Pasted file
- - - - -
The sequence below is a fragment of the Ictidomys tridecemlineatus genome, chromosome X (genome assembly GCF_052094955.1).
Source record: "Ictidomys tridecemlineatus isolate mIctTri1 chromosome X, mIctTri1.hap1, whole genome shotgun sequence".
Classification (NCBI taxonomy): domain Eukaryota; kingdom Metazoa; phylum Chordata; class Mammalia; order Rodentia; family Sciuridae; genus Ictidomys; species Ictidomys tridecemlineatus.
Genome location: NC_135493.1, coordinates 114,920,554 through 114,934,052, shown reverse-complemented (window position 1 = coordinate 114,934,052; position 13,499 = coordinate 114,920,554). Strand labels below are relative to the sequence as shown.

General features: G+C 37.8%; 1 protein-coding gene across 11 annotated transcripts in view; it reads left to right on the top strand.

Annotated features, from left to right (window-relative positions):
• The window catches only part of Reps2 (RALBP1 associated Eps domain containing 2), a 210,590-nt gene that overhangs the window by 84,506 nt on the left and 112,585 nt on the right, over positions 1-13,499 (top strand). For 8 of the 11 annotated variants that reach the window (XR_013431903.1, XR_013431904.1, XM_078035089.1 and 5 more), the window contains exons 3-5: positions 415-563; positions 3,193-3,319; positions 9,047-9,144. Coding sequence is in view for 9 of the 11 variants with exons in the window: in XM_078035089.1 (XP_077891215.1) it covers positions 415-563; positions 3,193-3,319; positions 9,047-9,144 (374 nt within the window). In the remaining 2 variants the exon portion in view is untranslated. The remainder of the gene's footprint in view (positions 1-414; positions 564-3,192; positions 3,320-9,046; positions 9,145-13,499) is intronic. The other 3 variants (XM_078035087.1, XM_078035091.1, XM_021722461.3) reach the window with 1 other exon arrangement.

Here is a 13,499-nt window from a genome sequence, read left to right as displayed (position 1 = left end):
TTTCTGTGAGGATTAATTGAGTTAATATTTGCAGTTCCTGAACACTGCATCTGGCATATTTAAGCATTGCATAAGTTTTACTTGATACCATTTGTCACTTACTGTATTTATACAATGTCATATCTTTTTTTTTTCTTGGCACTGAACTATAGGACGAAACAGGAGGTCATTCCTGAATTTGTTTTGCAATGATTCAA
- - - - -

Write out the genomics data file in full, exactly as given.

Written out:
The sequence below is a fragment of the Ictidomys tridecemlineatus genome, chromosome X (genome assembly GCF_052094955.1).
Source record: "Ictidomys tridecemlineatus isolate mIctTri1 chromosome X, mIctTri1.hap1, whole genome shotgun sequence".
Classification (NCBI taxonomy): domain Eukaryota; kingdom Metazoa; phylum Chordata; class Mammalia; order Rodentia; family Sciuridae; genus Ictidomys; species Ictidomys tridecemlineatus.
Genome location: NC_135493.1, coordinates 114,920,554 through 114,934,052, shown reverse-complemented (window position 1 = coordinate 114,934,052; position 13,499 = coordinate 114,920,554). Strand labels below are relative to the sequence as shown.

General features: G+C 37.8%; 1 protein-coding gene across 11 annotated transcripts in view; it reads left to right on the top strand.

Annotated features, from left to right (window-relative positions):
• The window catches only part of Reps2 (RALBP1 associated Eps domain containing 2), a 210,590-nt gene that overhangs the window by 84,506 nt on the left and 112,585 nt on the right, over positions 1-13,499 (top strand). For 8 of the 11 annotated variants that reach the window (XR_013431903.1, XR_013431904.1, XM_078035089.1 and 5 more), the window contains exons 3-5: positions 415-563; positions 3,193-3,319; positions 9,047-9,144. Coding sequence is in view for 9 of the 11 variants with exons in the window: in XM_078035089.1 (XP_077891215.1) it covers positions 415-563; positions 3,193-3,319; positions 9,047-9,144 (374 nt within the window). In the remaining 2 variants the exon portion in view is untranslated. The remainder of the gene's footprint in view (positions 1-414; positions 564-3,192; positions 3,320-9,046; positions 9,145-13,499) is intronic. The other 3 variants (XM_078035087.1, XM_078035091.1, XM_021722461.3) reach the window with 1 other exon arrangement.

Here is a 13,499-nt window from a genome sequence, read left to right as displayed (position 1 = left end):
TTTCTGTGAGGATTAATTGAGTTAATATTTGCAGTTCCTGAACACTGCATCTGGCATATTTAAGCATTGCATAAGTTTTACTTGATACCATTTGTCACTTACTGTATTTATACAATGTCATATCTTTTTTTTTTCTTGGCACTGAACTATAGGACGAAACAGGAGGTCATTCCTGAATTTGTTTTGCAATGATTCAA